Ten Reasons to Unload an Unprofitable Store

Getting past emotional connections and other ifs, ands or buts

Published in CSP Daily News

By  Terry Monroe, Author, Professional Intermediary

FORT MYERS, Fla. -- Over the course of the past 15 years, I have worked exclusively in the convenience store industry helping owners of multiple c-stores buy and sell sites. Because my clients and I are entrepreneurs, we tend to share stories about where we have made money and lost money while operating our businesses. And one of the ways we have lost money is hanging onto an unprofitable store even though we knew it was losing money.

I have heard all of the excuses: “I need to keep the store, because it helps contribute to the cost of my administrative overhead.” Or, “We are getting ready to add pizza or some other food product and then it will be profitable.” (This came even after I did the math and showed them that additional food sales are not going to make the store profitable). Or, “We are in the process of adding a rewards program, and that will give us the boost we need.” Or, my favorite excuse: “Well, my dad built this store, and we keep it open as a memorial to him.” (When their Dad built the store, it wasn’t on a one-way street and there wasn’t a Walmart down the road. If their Dad were alive, he would probably close it in a heartbeat.)

I am not being insensitive to the owner/operators I work with on a daily basis. I have great respect for all of the owner/operators who work in the convenience-store industry. It is a tough business given intervention from the government. And with everyone else with their hands out, it is getting tougher every day. But I am a realist and look at the facts. And the fact is that it is very expensive and dangerous to maintain the ongoing operation of a convenience store that is not contributing to the profitability of your company. Here’s why:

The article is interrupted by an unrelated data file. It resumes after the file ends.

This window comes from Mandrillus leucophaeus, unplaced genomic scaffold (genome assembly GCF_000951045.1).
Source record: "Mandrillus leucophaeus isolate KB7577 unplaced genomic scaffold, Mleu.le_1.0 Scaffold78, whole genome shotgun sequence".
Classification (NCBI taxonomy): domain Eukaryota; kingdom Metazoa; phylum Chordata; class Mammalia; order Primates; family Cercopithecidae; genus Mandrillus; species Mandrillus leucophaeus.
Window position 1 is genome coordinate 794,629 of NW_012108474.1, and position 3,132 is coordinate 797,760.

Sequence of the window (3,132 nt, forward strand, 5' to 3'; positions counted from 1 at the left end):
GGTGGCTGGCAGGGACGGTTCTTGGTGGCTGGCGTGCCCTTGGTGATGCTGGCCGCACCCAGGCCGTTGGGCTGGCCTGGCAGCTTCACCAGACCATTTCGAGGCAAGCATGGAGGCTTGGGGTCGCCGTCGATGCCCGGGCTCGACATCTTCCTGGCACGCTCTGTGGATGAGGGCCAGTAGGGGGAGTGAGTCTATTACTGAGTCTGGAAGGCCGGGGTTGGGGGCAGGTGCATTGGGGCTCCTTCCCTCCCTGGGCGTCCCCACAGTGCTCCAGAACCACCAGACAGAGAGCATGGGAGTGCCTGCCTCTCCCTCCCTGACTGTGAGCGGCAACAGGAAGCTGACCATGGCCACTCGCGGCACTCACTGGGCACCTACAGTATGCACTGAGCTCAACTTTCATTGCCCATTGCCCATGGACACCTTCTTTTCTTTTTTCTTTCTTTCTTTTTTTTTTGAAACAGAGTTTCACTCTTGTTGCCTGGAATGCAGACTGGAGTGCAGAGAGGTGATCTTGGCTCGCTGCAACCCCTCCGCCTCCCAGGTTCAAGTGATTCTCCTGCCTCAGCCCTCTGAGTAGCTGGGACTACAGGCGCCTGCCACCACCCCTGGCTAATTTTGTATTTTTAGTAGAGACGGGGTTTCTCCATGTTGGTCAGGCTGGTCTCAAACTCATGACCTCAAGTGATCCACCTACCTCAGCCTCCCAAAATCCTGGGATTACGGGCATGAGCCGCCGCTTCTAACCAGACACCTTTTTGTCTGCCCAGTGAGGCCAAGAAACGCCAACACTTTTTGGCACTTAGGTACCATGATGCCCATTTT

1. First of all, when you have a convenience store that is not contributing to the profitability of the company, it is losing money. Period. The first rule of business is not to lose money. So you can give a store the benefit of the doubt and blame it on multiple excuses, but if over the past 12 months if the store has not made a profit, you need to do something with it.

2. An unprofitable store is a distraction of your focus. One of the greatest pieces of advice I ever got when I had my chain of stores was from one of my vendors, who told me that I should be “working to make my good stores great and not spending time on trying to make my bad stores good.” It’s timeless advice even to this day.

3. An unprofitable store is a huge liability. It is a store that is not contributing to the profitability of your company, and it includes the liability of employees, which could involve theft, shortages or workers’ comp claims.

4. Don’t forget the liability from customers who visit the store. Who hasn’t had an issue of a customer filing a slip-and-fall lawsuit?

5. If we are selling petroleum products, we have exposure to environmental issues such as leaks or spills.

6. Don’t forget to figure in personnel costs from home-office workers, which adds to the cost of running a store.

7. Insurance costs will probably be more expensive, because your workers’ comp is usually figured on the total amount of monies spent for employee wages.

8. Employee morale will be down if the store is unprofitable. Who wants to work at a store that is losing money?

9. Customer perception of your company will probably be diminished, too, because the customer can tell if the store is successful or struggling.

10. It adds to the stagnation of your company’s growth. Try to borrow money when you are carrying unprofitable stores on your balance sheet. Guess what your banker is thinking?

There is no upside in keeping unprofitable stores in your business. Take action and remove these stores by selling or leasing, or just closing them and selling the real estate. You will glad you did in the long run. The only regret you will have is that you didn’t do it sooner.

Keywords: 
financial
By Terry Monroe, Author, Professional Intermediary
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